What Every Pet Parent Should Know about Thanksgiving Dinner
Thanksgiving is all about spending time with loved ones—human and animal alike. So it makes sense that we’re tempted to fix Fido a plate of all the scrumptious holiday food we’re eating, right? But wait! Put down the serving spoon. Are you sure that’s safe for your pet? Here’s what you need to know.
Ten Thanksgiving dangers. Some foods are totally off-limits to our furry pals (and there’s a full list of them at ASPCA.org). Ten of them are especially common around the holidays. Just say no to:
|Onions in all forms—powdered, raw, cooked, dehydrated—can destroy a dog’s red blood cells, leading to anemia. Some amounts can cause onion poisoning.|
Don’t overdo it. Lots of us overindulge at the Thanksgiving table, but when our pets do, it can be a real problem. It’s best to keep pets on their normal diets during the holidays, but if you do decide to share your holiday spread, make it just a taste. Eating too much can give your dog diarrhea, upset stomach, or even pancreatitis.
Play it safe. If your dog or cat consumes any potentially harmful foods or products, please consult your veterinarian, or the ASPCA’s Animal Poison Control Center at (888) 426-4435 or www.aspca.org/apcc.
For more tips, visit our Thanksgiving safety page.
|Have a happy—and safe—Thanksgiving!|
November 23, 2011
Pass the Pumpkin Pie—Thanksgiving Treats for Pets!
As you gather around the table this Thanksgiving and give thanks for good food and good friends, don't forget the furry members of the family. Check out these easy-to-make, festive treats for your pets.
Pumpkin Pie Stuffing1/2 cup canned or freshly cooked pureed pumpkin
1/2 cup yogurt or cottage cheese (only use plain)
1/2 cup cooked oatmeal
2 tablespoons low-fat graham cracker
• Put a spoonful of cooked oatmeal at the bottom of a Kong or other toy to seal the small hole.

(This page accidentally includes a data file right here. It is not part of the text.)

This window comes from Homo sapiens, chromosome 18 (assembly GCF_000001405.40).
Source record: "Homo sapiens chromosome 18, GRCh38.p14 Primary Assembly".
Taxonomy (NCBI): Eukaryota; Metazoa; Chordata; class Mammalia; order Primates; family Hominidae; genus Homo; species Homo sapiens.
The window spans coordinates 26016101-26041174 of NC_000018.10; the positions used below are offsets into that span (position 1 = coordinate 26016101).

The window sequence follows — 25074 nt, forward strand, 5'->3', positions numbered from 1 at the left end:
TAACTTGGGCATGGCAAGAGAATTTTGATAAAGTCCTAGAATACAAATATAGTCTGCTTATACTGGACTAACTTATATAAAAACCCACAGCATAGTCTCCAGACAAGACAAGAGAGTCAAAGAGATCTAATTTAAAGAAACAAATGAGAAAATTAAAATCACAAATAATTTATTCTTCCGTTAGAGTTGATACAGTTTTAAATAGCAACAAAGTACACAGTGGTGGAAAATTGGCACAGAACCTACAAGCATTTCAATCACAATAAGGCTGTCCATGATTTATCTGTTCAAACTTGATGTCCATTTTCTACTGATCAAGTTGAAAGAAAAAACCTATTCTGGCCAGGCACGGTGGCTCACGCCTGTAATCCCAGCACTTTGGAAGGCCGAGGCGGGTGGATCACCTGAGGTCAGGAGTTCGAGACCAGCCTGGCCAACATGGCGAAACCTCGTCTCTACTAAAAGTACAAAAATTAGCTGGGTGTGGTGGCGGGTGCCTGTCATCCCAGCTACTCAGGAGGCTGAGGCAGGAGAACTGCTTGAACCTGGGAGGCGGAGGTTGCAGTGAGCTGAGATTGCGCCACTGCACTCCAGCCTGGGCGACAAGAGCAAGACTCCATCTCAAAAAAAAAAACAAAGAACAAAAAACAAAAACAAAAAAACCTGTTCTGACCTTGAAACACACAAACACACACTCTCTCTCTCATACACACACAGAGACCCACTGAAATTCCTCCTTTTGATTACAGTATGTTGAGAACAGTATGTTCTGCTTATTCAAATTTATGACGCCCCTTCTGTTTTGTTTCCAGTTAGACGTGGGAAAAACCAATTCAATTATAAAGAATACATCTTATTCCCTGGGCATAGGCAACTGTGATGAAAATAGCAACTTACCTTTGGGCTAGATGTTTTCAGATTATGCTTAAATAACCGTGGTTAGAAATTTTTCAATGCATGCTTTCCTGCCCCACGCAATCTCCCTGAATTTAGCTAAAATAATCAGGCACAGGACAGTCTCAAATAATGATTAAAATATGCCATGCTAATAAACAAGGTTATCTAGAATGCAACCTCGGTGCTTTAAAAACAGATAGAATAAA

• Put two spoonfuls of pumpkin into the toy. Follow with a spoonful of yogurt or cottage cheese.
• Repeat, layering the pumpkin and yogurt or cottage cheese until the toy is almost full. Then cram a few pieces of graham cracker into the end of the toy. Serve warm or frozen.
Pumpkin Pie Cookies (for cats and dogs!)
2 cups rice flour
1/2 cup oatmeal
1 cup canned pumpkin
1 cup grated carrots
1/2 cup unsweetened plain applesauce
1/4 flour for rolling
• In a food processor blend carrots, applesauce and pumpkin until smooth.
• Mix rice flour and oatmeal in a bowl.
• Add wet ingredients to the dry and mix gently until dough forms.
• On a floured breadboard place dough and roll out to about 1/4 inch in thickness.
• Use cookie cutter to cut out little cookies.
• Place cookies on a greased cookie sheet and bake at 350 degrees for seven minutes.
• Flip treats over and cook for five more minutes. Remove from oven and cool thoroughly.
Special Note Remember, these recipes are treats and should not replace your pet’s regular meals. Please check with your veterinarian if your pet has special dietary needs or food allergies.
Have a happy—and safe—Thanksgiving!
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